It’s a great place to live, first and foremost, though it is expensive. If you’re a political professional who works on federal elections all over the country (we’ve been involved in elections in 25 states and Puerto Rico in the last ten years alone), it’s where the federal government is. The idea that people become different when they move here is one I largely dismiss; if they are in favor of big government, then they likely have been that way no matter where they live. People with similar ideas tend to gravitate to the same location.
There has been tremendous private-sector growth in the Washington DC area in the last 20 years, so the region is not completely dependent on the federal government and cuts in the size and role of the government will not economically devastate us, despite what excuse-makers and naysayers might wish you to believe.
Can conservatives dominate the discussion in Washington DC and elsewhere? Of course, but it’s a question of 1) building alternative media institutions to spread the message while continuing to push mainstream media as far as possible, while 2) being willing to engage in the discussion via rational argument rather than through coercion. Limited government is not self-evident to a lot of people; they need to be convinced.
A lot of people in Washington DC believe in a big government. I don’t know how they plan to avoid national stagnation and bankruptcy in another generation or so, but it is what it is. Most of them can’t be convinced to change.
10. In your life so far, name 3 people you’ve met, accomplishments you’ve garnered or memorable experiences you would be willing to share with us, political or otherwise? (Not 3 of each…3 total!) Also, what are 3 goals, desires or dreams that remain on your “bucket list?”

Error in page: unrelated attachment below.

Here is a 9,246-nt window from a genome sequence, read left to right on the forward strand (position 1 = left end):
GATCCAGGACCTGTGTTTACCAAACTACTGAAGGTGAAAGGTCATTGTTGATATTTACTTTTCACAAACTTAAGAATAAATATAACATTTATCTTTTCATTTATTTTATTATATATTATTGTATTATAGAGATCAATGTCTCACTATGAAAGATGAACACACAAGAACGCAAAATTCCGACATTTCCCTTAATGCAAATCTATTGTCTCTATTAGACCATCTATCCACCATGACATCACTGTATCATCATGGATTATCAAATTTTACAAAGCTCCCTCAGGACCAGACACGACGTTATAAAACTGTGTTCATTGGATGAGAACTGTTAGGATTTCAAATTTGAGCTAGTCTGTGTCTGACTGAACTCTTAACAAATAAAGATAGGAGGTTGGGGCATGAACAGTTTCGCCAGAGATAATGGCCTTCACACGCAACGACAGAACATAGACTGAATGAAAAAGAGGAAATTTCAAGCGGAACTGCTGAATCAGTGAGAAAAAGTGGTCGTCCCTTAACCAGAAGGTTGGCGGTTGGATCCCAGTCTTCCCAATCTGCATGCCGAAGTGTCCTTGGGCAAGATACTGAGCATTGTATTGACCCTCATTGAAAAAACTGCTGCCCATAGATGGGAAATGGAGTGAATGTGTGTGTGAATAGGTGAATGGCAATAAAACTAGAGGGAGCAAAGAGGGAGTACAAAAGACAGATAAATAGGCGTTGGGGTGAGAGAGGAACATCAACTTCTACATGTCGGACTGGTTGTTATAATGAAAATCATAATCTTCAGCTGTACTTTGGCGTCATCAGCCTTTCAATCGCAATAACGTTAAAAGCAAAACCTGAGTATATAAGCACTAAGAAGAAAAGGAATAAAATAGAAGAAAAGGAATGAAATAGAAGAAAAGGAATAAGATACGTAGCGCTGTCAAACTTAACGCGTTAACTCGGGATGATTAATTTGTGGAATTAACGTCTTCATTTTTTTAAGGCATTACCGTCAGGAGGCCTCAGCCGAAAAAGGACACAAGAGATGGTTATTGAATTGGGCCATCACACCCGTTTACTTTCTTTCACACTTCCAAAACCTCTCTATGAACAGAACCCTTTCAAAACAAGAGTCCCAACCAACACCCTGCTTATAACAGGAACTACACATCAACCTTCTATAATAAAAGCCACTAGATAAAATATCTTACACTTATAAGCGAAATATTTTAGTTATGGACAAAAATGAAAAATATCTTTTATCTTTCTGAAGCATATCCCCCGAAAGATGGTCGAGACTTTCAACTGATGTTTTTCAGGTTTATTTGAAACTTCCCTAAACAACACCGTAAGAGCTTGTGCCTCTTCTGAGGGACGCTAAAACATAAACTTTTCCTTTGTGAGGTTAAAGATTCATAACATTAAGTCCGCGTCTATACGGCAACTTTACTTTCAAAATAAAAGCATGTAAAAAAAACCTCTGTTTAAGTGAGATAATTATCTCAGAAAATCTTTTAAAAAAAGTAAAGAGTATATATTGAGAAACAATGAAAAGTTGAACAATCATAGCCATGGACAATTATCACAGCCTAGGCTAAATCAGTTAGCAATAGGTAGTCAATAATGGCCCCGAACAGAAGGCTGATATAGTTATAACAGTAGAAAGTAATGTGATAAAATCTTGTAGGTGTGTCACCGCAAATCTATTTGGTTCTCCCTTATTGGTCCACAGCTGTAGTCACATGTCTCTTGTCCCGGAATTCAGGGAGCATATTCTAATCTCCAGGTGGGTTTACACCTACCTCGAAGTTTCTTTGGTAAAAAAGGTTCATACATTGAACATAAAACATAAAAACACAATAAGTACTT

- He cannot be characterized as a conservative, but Pete Dawkins was the first big-time Republican I ever met, and his background as a Heisman Trophy winner and General made him a formidable and inspirational figure.
- In 1998, I left the National Republican Congressional Committee in late August to be finance director on the House campaign of Don Sherwood (10th District, Pennsylvania). I helped raise over $700,000 in 70 days and he won by 515 votes, the narrowest House race in the nation that cycle. That was the first race where I had a significant professional role and made a real difference and it felt great.
- I got the highest possible score on Activision’s Laser Blast for the Atari 2600 after playing for 10 consecutive hours when I was 11. It wouldn’t be me if I didn’t put a joke somewhere in this profile. True story, though.
- I want to get married and have a family. I’ve put it off, but now or very soon is the time.
- I need to go to Israel and hope to next year. It’s inexcusable I have not been there.
- I want to work with NJ Governor Chris Christie at some point. No conservative politician in America is more inspiring by their words and deeds at this moment.